And finally I am reminded of the story of Aimee Copeland. This amazing young woman was followed by well wishers world wide as she fought for her life against an insidious flesh eating bacteria, right here in our own Doctor’s Hospital, Joseph Still Burn Center. There were news crews from all over getting updates for weeks as the beautiful college student finally conquered the mysterious illness, but not before it claimed both of her hands and feet.
During her two-month stay in our own backyard, Aimee’s father Andy was a regular guest on my afternoon radio show, and her mother Donna, and beautiful red-headed younger sister Paige, also became minor media celebrities in that time. The whole world wanted to know how the family was doing, and what we could do to help her re-build her life.
So yes, Augusta’s collection of medical wonder tales usually come with supporting casts that remain in your heart and mind long after the story has been shared.
It was with curiosity and genuine concern that I asked the question following all the media coverage of the Crafton babies historic birth this week: “Where is the Dad?”
At the time I pen this column, the Facebook post posing this question (on The Austin Rhodes Show page) has been up about 10 hours. In that time, 540 comments have been posted, and at least 23,000 people have clicked on the post to read or respond further. Way more than half appear to be vehemently opposed to the fact that I asked the question, “Where is the Dad?”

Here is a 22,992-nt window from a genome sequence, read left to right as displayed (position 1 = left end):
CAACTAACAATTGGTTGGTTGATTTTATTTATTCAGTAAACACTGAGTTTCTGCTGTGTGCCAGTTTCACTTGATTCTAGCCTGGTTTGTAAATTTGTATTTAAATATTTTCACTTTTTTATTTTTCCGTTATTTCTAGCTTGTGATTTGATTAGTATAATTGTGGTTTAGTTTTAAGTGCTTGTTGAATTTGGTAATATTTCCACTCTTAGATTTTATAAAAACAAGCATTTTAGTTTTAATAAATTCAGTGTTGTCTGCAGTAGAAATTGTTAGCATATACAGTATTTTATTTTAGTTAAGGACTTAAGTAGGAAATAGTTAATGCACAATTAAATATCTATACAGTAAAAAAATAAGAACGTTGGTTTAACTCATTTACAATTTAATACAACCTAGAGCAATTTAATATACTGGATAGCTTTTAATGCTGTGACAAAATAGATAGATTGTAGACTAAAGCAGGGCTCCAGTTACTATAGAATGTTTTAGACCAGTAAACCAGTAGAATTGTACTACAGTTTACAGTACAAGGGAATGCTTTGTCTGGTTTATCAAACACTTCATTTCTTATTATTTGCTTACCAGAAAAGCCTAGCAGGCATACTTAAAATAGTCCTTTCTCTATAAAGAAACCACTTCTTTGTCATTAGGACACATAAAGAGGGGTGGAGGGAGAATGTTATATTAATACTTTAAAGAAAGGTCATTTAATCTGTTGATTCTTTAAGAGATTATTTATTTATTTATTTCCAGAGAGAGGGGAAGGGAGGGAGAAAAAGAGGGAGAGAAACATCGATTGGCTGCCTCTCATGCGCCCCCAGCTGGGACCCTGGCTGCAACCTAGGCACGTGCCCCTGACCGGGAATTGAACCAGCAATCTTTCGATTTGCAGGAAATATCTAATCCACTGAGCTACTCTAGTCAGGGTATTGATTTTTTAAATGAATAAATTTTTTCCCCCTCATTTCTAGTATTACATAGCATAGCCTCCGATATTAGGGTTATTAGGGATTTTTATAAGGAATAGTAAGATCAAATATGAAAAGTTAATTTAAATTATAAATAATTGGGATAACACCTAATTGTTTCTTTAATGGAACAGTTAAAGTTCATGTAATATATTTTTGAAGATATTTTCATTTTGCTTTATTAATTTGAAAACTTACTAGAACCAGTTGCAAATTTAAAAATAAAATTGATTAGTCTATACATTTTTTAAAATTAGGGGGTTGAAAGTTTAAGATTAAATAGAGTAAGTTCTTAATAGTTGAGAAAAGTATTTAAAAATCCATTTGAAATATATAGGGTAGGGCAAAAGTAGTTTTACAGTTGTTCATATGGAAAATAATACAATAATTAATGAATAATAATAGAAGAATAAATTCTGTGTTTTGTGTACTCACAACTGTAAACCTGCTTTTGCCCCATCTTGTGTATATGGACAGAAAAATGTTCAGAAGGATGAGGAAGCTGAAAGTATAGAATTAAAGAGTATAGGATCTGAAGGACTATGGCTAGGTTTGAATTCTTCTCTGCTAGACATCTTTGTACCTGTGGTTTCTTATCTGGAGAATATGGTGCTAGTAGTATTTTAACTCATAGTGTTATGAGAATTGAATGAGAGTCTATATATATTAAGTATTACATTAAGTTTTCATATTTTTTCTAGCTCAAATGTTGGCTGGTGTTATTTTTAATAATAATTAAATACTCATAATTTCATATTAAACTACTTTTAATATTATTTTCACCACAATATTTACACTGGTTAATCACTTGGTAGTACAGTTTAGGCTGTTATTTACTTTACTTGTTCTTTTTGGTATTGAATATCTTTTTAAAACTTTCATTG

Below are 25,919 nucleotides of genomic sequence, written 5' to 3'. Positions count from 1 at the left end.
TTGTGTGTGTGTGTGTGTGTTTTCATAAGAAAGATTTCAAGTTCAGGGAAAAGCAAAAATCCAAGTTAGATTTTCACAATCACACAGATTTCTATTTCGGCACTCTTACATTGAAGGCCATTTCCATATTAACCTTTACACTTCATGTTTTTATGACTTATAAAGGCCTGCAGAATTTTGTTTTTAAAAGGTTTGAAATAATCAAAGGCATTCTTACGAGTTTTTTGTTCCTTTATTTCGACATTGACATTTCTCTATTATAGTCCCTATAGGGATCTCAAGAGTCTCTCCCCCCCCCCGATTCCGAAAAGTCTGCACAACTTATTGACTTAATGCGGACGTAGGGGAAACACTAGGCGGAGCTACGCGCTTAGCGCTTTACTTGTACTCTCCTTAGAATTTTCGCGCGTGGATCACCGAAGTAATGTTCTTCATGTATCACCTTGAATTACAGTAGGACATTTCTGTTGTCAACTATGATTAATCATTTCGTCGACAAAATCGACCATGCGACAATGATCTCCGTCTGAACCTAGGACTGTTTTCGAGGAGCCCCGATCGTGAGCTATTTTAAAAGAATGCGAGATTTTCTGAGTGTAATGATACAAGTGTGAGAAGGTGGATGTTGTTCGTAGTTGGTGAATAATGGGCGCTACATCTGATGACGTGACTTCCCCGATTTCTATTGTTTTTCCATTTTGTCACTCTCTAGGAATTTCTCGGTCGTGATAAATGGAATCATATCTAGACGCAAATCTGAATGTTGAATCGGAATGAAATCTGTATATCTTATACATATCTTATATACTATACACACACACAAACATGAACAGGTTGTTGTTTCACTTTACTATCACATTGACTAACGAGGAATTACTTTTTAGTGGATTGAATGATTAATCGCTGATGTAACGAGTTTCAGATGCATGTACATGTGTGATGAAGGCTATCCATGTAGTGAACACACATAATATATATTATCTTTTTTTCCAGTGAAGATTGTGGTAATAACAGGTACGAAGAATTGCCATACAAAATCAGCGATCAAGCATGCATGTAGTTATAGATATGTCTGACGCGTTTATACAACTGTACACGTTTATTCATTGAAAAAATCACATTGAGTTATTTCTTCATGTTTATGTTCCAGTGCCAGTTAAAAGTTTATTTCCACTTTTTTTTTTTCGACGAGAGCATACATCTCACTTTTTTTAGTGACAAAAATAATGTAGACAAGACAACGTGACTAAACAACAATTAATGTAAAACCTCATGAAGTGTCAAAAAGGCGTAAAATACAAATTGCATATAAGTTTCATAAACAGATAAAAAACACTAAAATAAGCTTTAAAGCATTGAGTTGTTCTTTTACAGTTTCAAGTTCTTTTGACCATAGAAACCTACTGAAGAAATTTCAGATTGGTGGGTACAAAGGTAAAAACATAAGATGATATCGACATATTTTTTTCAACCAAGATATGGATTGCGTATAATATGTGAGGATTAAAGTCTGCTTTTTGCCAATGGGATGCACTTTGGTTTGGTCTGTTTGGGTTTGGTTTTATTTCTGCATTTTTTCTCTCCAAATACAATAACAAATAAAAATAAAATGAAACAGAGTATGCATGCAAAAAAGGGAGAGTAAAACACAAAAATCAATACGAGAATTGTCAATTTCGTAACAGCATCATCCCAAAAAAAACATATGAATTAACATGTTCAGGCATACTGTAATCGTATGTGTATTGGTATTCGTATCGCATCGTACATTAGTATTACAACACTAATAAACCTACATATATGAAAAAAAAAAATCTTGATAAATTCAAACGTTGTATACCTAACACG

Here are a few of those responses:
Valerie Middleton: Let’s put it out on the table and stop talking in codes….It is ASSUMED that because she is a BLACK WOMAN, she is on welfare and waiting on stamps every month to feed her 8 kids fathered by 8 different daddies….I can respect a person more if they just come out and say what they TRULY mean….I may not like it, but I can respect it. …No matter how ignorant I think they TRULY are….Racism speaks loud and clear on this post in codes that is…..DONE!!
K.K. Bynum: Y’all so MF ignorant.. BTW Austin go play in traffic.. Can’t stand your racist ass.. I hope if you have a daughter she gets with a black man gets her pregnant then leaves.. No I’m not a single mother (married) but my mom was. And she definitely didn’t need any help.. Y’all fail to realize black woman as strong these days and don’t want a man.. Better yet why won’t you ask her punk!!! The nerve of you just to assume the dad isn’t around.. Just because there were no pics of him doesn’t mean he doesn’t exist… BASTARD
Jackie Renee: It’s not a fair question stupid ppl! It would be a fair question to ask to yourself or in your head but it’s RACIST when you go on a media site with it trying to be funny adding that comment at the of your statement that’s much shade NOONE IS STUPID…pretty much common sense what you were implying AND FOR ALL THE PPL DEFENDING HIM RACIST TOO!
So there you have it. Daring to inquire about the rest of the nuclear family in a case such as this is not only unacceptable, it is racist. Or so some people would have you believe.
I am concerned about the expense of the practical care for these children so much that I contributed to the gofundme page set up in their honor, and I ask that you do the same if you are able. It is listed under “2 Smiles 1 Heart.”
And be careful who you ask, “where is the dad.” For some reason, that seems to be a loaded question these days.